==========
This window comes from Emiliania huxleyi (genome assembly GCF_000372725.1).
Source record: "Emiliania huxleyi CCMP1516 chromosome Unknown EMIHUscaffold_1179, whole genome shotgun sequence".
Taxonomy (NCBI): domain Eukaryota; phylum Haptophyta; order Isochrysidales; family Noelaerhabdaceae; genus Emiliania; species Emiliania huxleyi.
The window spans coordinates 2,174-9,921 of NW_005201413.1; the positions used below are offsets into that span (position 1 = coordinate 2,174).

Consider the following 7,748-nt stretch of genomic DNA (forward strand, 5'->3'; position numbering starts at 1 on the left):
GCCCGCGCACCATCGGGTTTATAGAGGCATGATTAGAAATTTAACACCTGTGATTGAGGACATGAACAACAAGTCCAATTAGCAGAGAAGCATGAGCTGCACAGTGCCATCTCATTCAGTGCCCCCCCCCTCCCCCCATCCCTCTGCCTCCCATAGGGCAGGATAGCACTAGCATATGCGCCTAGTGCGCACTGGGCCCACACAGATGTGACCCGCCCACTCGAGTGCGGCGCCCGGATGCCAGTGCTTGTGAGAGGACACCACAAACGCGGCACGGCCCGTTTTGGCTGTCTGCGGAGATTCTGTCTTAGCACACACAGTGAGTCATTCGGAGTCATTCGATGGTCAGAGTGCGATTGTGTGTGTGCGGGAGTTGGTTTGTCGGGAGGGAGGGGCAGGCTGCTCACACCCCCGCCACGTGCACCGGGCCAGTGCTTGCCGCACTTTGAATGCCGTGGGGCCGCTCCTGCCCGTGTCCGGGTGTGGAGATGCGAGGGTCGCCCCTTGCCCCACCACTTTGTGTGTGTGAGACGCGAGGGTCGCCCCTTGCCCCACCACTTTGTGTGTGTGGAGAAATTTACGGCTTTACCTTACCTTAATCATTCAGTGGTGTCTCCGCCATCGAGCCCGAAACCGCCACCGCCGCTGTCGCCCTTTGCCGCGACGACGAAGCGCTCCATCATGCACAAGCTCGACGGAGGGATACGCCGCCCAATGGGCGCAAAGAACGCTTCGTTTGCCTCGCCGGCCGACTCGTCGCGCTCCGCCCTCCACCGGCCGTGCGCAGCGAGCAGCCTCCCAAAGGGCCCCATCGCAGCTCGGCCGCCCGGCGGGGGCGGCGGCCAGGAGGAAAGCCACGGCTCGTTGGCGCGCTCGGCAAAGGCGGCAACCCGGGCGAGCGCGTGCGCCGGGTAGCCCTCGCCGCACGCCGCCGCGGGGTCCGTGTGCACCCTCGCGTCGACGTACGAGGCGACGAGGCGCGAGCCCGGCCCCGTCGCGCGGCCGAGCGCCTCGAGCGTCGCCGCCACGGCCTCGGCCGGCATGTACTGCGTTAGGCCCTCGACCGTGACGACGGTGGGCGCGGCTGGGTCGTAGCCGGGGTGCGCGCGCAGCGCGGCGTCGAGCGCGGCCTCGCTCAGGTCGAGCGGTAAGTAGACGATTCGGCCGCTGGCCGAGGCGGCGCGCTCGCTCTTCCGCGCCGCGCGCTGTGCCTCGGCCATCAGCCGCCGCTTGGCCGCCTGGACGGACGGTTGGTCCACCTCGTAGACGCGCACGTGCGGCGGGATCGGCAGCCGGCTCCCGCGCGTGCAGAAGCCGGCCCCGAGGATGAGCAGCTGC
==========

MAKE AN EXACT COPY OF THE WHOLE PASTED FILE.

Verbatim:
This window comes from Emiliania huxleyi (genome assembly GCF_000372725.1).
Source record: "Emiliania huxleyi CCMP1516 chromosome Unknown EMIHUscaffold_1179, whole genome shotgun sequence".
Taxonomy (NCBI): domain Eukaryota; phylum Haptophyta; order Isochrysidales; family Noelaerhabdaceae; genus Emiliania; species Emiliania huxleyi.
The window spans coordinates 2,174-9,921 of NW_005201413.1; the positions used below are offsets into that span (position 1 = coordinate 2,174).

Consider the following 7,748-nt stretch of genomic DNA (forward strand, 5'->3'; position numbering starts at 1 on the left):
GCCCGCGCACCATCGGGTTTATAGAGGCATGATTAGAAATTTAACACCTGTGATTGAGGACATGAACAACAAGTCCAATTAGCAGAGAAGCATGAGCTGCACAGTGCCATCTCATTCAGTGCCCCCCCCCTCCCCCCATCCCTCTGCCTCCCATAGGGCAGGATAGCACTAGCATATGCGCCTAGTGCGCACTGGGCCCACACAGATGTGACCCGCCCACTCGAGTGCGGCGCCCGGATGCCAGTGCTTGTGAGAGGACACCACAAACGCGGCACGGCCCGTTTTGGCTGTCTGCGGAGATTCTGTCTTAGCACACACAGTGAGTCATTCGGAGTCATTCGATGGTCAGAGTGCGATTGTGTGTGTGCGGGAGTTGGTTTGTCGGGAGGGAGGGGCAGGCTGCTCACACCCCCGCCACGTGCACCGGGCCAGTGCTTGCCGCACTTTGAATGCCGTGGGGCCGCTCCTGCCCGTGTCCGGGTGTGGAGATGCGAGGGTCGCCCCTTGCCCCACCACTTTGTGTGTGTGAGACGCGAGGGTCGCCCCTTGCCCCACCACTTTGTGTGTGTGGAGAAATTTACGGCTTTACCTTACCTTAATCATTCAGTGGTGTCTCCGCCATCGAGCCCGAAACCGCCACCGCCGCTGTCGCCCTTTGCCGCGACGACGAAGCGCTCCATCATGCACAAGCTCGACGGAGGGATACGCCGCCCAATGGGCGCAAAGAACGCTTCGTTTGCCTCGCCGGCCGACTCGTCGCGCTCCGCCCTCCACCGGCCGTGCGCAGCGAGCAGCCTCCCAAAGGGCCCCATCGCAGCTCGGCCGCCCGGCGGGGGCGGCGGCCAGGAGGAAAGCCACGGCTCGTTGGCGCGCTCGGCAAAGGCGGCAACCCGGGCGAGCGCGTGCGCCGGGTAGCCCTCGCCGCACGCCGCCGCGGGGTCCGTGTGCACCCTCGCGTCGACGTACGAGGCGACGAGGCGCGAGCCCGGCCCCGTCGCGCGGCCGAGCGCCTCGAGCGTCGCCGCCACGGCCTCGGCCGGCATGTACTGCGTTAGGCCCTCGACCGTGACGACGGTGGGCGCGGCTGGGTCGTAGCCGGGGTGCGCGCGCAGCGCGGCGTCGAGCGCGGCCTCGCTCAGGTCGAGCGGTAAGTAGACGATTCGGCCGCTGGCCGAGGCGGCGCGCTCGCTCTTCCGCGCCGCGCGCTGTGCCTCGGCCATCAGCCGCCGCTTGGCCGCCTGGACGGACGGTTGGTCCACCTCGTAGACGCGCACGTGCGGCGGGATCGGCAGCCGGCTCCCGCGCGTGCAGAAGCCGGCCCCGAGGATGAGCAGCTGC